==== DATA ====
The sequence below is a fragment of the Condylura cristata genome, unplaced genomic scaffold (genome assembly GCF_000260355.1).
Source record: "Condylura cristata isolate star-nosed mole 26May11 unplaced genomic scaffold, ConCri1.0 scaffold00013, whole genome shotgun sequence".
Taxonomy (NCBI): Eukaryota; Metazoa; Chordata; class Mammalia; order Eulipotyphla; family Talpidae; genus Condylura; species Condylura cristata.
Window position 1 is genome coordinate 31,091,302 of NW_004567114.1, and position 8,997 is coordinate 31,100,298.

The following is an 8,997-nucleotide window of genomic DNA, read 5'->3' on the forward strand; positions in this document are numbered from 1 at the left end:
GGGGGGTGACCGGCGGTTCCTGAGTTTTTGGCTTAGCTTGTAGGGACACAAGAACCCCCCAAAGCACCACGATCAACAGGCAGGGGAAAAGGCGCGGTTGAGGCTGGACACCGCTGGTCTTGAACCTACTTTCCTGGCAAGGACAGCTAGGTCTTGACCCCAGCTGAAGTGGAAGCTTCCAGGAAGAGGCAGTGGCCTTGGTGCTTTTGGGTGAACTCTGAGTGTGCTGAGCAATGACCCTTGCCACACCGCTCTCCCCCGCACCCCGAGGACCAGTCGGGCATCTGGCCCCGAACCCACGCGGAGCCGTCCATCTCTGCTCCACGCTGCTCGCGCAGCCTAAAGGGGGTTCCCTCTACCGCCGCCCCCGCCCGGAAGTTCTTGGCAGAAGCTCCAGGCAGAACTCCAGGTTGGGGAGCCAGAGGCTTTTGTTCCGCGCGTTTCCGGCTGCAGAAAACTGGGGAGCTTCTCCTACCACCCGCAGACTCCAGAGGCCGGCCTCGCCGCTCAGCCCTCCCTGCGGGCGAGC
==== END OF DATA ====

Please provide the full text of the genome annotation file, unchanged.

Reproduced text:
The sequence below is a fragment of the Condylura cristata genome, unplaced genomic scaffold (genome assembly GCF_000260355.1).
Source record: "Condylura cristata isolate star-nosed mole 26May11 unplaced genomic scaffold, ConCri1.0 scaffold00013, whole genome shotgun sequence".
Taxonomy (NCBI): Eukaryota; Metazoa; Chordata; class Mammalia; order Eulipotyphla; family Talpidae; genus Condylura; species Condylura cristata.
Window position 1 is genome coordinate 31,091,302 of NW_004567114.1, and position 8,997 is coordinate 31,100,298.

The following is an 8,997-nucleotide window of genomic DNA, read 5'->3' on the forward strand; positions in this document are numbered from 1 at the left end:
GGGGGGTGACCGGCGGTTCCTGAGTTTTTGGCTTAGCTTGTAGGGACACAAGAACCCCCCAAAGCACCACGATCAACAGGCAGGGGAAAAGGCGCGGTTGAGGCTGGACACCGCTGGTCTTGAACCTACTTTCCTGGCAAGGACAGCTAGGTCTTGACCCCAGCTGAAGTGGAAGCTTCCAGGAAGAGGCAGTGGCCTTGGTGCTTTTGGGTGAACTCTGAGTGTGCTGAGCAATGACCCTTGCCACACCGCTCTCCCCCGCACCCCGAGGACCAGTCGGGCATCTGGCCCCGAACCCACGCGGAGCCGTCCATCTCTGCTCCACGCTGCTCGCGCAGCCTAAAGGGGGTTCCCTCTACCGCCGCCCCCGCCCGGAAGTTCTTGGCAGAAGCTCCAGGCAGAACTCCAGGTTGGGGAGCCAGAGGCTTTTGTTCCGCGCGTTTCCGGCTGCAGAAAACTGGGGAGCTTCTCCTACCACCCGCAGACTCCAGAGGCCGGCCTCGCCGCTCAGCCCTCCCTGCGGGCGAGC